Validating XML with DTDs
You might have noticed that until now we haven't said much about what operating system you're using. That's because it doesn't matter. XML is just text and can be created on any operating system where you can create a text file.
Actually programming, however, is generally much more restrictive than that. After all, you can't just take a program written for, say, the Apple Macintosh and run it on Windows 98, right?
Well, of course, that used to be correct, and for good reason. The internal workings of each operating system and computer are different, so, of course, a program would have to know the right language to speak to them. This, as you might imagine, doesn't really fit well with the nature of the Web, where the same content can be accessed on virtually any type of system. So, it was only a matter of time before someone proposed a universal language of sorts.
That someone, in this case, was Sun Microsystems. Sun already had a decent foothold in the Internet space when it announced that it was working on Java, a programming language that would run in a variety environments, because at that time virtually all Internet servers ran on an operating system called UNIX, and a large percentage of those used Sun's flavor of UNIX, Solaris.
Of course, there weren't too many desktop machines using UNIX at the time, so the discrepancy between software that would run on the server and software that could run on the browser, or client, was huge.
Java would change all that.
The key to Java is the idea of the Java Virtual Machine, or JVM. The JVM sits between the code and the operating system, working as an interpreter, as illustrated in Figure 3.1.
So, as long as there is a Java Virtual Machine for your operating system, be it Windows 98, UNIX, or even something you've written yourself, the same Java code will run on it. Hence the slogan, "Write Once, Run Anywhere."
Note - Purists will note that in the late 1990s there was a bit of corporate ugliness over certain vendors producing versions of Java optimized for particular operating systems, leading to code that wouldn't necessarily run anywhere. This led to Sun's "100% Pure Java" and "Java Compatible" programs. For the purposes of this book, we won't be touching those discrepancies, and we'll rely only on Pure Java software.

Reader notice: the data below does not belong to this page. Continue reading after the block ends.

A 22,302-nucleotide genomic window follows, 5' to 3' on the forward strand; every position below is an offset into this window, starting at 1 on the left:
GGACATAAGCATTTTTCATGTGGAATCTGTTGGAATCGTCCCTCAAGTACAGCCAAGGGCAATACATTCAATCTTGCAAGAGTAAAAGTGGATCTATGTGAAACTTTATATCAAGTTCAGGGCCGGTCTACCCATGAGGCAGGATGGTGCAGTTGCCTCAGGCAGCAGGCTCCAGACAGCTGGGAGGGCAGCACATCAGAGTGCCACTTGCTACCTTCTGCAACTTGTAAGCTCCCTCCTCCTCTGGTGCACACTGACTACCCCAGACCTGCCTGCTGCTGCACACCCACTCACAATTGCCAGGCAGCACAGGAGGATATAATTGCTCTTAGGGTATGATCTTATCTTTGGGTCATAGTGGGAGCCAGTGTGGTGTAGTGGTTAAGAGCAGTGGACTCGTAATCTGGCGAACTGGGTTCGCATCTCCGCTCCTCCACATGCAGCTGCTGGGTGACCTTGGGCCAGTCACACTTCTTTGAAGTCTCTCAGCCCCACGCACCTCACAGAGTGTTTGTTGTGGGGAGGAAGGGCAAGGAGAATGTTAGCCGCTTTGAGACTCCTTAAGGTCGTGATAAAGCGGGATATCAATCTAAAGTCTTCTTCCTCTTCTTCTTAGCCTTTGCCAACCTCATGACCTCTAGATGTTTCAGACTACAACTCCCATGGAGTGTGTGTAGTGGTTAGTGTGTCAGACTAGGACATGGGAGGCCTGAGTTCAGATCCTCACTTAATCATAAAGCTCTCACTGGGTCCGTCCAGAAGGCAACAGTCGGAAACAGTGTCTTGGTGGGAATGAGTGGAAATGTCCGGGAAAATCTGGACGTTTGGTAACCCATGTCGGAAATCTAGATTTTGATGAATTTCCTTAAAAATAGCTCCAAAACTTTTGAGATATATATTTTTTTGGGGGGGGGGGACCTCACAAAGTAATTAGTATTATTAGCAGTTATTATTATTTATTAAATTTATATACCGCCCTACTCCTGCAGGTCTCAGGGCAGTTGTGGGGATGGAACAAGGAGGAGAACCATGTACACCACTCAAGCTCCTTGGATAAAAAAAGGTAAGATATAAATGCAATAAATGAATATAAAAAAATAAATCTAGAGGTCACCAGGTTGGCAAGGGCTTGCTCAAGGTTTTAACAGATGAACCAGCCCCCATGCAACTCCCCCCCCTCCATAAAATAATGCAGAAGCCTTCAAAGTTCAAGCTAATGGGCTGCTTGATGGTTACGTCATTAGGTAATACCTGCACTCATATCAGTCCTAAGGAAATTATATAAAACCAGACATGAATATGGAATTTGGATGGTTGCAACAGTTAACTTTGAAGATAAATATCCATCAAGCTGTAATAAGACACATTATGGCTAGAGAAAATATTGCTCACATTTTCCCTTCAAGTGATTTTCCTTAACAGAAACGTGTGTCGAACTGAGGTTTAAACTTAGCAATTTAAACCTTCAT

The choice of words to describe the JVM as an interpreter was intentional. Programmers experienced in languages such as C++ will note that there are two types of languages: compiled and interpreted. A compiled language, such as C or C++, is written and then translated into the native language of the system on which it will run, which makes it fast. The downside is that because it's already been translated into that system's particular native language, it generally can't be used in a different environment. On the other hand, an interpreted language, such as BASIC or any scripting language, isn't translated into the native language until it's run, which makes it much more portable.
So, where does Java fall into that spectrum?
Somewhere in the middle, actually. A Java program is compiled into byte-code, which is then interpreted by the JVM when it's run. In the years since Java's introduction, Sun has also added a Just In Time, or JIT compiler, which compiles the code just before it's run, leading to improvements in performance. For the sake of portability, however, we'll think of Java as an interpreted language for now.
So, what does that all mean to us?
It means that Java, which is not tied to any particular operating system, is a natural choice for developing XML applications, which are not tied to any particular platform. The vast majority of XML tools and applications are produced in Java, and we're going to follow that trend.
If you don't have any Java experience, don't panic! We'll walk through each concept as it's needed, so you'll feel comfortable with what we're doing, and we won't pull any surprises.
Installing the Java 2 Software Development Kit
Before we can even think about running any Java applications, much less writing any, we need to install a few things. First, we need a Java Virtual Machine. We also need the base "classes," or programs that form the underlying structure of the language. Finally, we need the compiler that will turn our programs into byte-code that the JVM understands.